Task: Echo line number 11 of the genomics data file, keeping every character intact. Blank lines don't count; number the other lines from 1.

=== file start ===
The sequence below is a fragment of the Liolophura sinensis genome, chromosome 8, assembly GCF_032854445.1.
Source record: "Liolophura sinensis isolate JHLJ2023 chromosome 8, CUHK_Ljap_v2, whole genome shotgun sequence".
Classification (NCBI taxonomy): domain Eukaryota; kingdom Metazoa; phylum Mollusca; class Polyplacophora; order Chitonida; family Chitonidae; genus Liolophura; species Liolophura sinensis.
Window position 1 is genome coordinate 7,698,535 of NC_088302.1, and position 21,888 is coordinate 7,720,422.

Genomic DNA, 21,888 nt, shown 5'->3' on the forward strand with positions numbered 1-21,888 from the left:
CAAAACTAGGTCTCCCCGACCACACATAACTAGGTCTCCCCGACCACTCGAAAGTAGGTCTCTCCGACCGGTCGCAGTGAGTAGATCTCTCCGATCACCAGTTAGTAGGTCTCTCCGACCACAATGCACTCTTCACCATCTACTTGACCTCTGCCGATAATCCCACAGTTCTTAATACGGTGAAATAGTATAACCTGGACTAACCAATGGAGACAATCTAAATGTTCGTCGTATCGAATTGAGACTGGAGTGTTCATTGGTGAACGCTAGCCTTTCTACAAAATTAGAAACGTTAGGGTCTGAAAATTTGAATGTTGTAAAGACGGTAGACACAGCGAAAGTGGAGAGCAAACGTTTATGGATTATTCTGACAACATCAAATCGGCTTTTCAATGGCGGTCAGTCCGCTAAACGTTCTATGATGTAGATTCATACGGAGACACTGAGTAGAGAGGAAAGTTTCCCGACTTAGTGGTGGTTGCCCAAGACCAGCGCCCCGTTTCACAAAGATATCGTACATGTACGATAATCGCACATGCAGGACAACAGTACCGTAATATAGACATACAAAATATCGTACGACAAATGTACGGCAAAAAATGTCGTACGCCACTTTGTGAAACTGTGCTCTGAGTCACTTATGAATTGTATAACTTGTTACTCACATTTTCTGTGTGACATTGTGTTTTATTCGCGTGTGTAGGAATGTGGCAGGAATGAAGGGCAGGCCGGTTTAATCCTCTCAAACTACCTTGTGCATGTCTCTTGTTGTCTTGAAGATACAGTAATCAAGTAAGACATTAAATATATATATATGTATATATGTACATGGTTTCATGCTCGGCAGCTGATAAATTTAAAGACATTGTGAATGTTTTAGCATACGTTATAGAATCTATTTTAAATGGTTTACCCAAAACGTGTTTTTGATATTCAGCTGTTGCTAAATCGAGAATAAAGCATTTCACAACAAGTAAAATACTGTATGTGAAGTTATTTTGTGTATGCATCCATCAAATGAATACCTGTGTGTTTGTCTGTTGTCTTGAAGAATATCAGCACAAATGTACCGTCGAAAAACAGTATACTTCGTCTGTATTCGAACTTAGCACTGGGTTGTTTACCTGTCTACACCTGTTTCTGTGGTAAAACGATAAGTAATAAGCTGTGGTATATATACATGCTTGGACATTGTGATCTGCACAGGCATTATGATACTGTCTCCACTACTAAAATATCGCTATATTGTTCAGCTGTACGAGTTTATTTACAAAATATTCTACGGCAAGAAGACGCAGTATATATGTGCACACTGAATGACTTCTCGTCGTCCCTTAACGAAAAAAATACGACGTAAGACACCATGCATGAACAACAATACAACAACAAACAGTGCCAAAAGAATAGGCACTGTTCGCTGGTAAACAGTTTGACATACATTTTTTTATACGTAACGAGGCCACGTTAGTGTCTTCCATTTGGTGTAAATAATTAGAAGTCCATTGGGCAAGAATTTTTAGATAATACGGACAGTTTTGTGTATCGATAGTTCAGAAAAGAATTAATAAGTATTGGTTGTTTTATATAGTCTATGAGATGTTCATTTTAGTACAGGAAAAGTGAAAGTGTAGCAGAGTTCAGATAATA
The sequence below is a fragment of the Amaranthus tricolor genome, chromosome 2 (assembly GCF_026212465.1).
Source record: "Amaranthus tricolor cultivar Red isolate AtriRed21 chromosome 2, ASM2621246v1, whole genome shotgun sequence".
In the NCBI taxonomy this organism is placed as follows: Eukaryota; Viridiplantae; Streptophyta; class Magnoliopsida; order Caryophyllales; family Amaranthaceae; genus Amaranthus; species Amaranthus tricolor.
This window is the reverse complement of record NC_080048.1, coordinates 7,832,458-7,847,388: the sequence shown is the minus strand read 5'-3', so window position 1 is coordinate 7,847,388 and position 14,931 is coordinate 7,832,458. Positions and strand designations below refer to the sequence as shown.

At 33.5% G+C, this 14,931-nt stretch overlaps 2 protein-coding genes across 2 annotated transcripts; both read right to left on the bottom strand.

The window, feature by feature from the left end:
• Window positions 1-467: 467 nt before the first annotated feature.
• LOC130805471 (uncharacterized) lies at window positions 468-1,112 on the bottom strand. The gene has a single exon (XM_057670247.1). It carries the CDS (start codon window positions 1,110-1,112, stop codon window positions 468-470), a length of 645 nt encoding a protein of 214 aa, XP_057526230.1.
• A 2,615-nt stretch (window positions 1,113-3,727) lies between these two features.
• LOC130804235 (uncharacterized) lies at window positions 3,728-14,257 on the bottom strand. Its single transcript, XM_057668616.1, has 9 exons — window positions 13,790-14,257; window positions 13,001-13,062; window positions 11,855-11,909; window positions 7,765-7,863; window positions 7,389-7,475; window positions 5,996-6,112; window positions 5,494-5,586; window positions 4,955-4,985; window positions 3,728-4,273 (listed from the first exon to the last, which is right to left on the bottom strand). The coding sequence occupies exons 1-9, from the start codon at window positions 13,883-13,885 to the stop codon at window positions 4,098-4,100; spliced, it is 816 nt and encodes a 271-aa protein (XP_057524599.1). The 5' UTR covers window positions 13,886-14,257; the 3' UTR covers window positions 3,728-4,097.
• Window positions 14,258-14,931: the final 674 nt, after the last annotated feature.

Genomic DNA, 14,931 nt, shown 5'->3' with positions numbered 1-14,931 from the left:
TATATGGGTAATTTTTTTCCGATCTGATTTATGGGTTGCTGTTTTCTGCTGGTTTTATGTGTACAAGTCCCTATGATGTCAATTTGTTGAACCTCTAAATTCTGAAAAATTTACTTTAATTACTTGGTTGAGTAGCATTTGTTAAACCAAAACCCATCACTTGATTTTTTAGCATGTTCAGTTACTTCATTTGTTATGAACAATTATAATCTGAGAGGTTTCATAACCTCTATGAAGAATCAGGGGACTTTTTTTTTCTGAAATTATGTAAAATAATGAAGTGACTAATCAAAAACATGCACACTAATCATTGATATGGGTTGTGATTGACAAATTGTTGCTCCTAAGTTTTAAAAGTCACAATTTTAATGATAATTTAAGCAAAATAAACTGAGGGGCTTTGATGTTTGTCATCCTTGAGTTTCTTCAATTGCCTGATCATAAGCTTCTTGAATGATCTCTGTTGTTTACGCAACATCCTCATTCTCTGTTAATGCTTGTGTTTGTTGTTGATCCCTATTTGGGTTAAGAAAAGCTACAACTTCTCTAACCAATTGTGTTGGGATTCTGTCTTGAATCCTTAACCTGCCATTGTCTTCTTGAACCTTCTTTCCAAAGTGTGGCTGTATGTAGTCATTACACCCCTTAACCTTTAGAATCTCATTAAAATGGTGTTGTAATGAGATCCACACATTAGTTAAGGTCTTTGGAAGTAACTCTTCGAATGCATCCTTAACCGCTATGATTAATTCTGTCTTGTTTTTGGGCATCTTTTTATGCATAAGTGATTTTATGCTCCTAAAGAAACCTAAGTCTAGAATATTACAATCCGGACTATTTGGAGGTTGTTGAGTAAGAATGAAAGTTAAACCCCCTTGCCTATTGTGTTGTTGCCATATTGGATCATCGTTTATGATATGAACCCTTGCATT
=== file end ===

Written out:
At 33.5% G+C, this 14,931-nt stretch overlaps 2 protein-coding genes across 2 annotated transcripts; both read right to left on the bottom strand.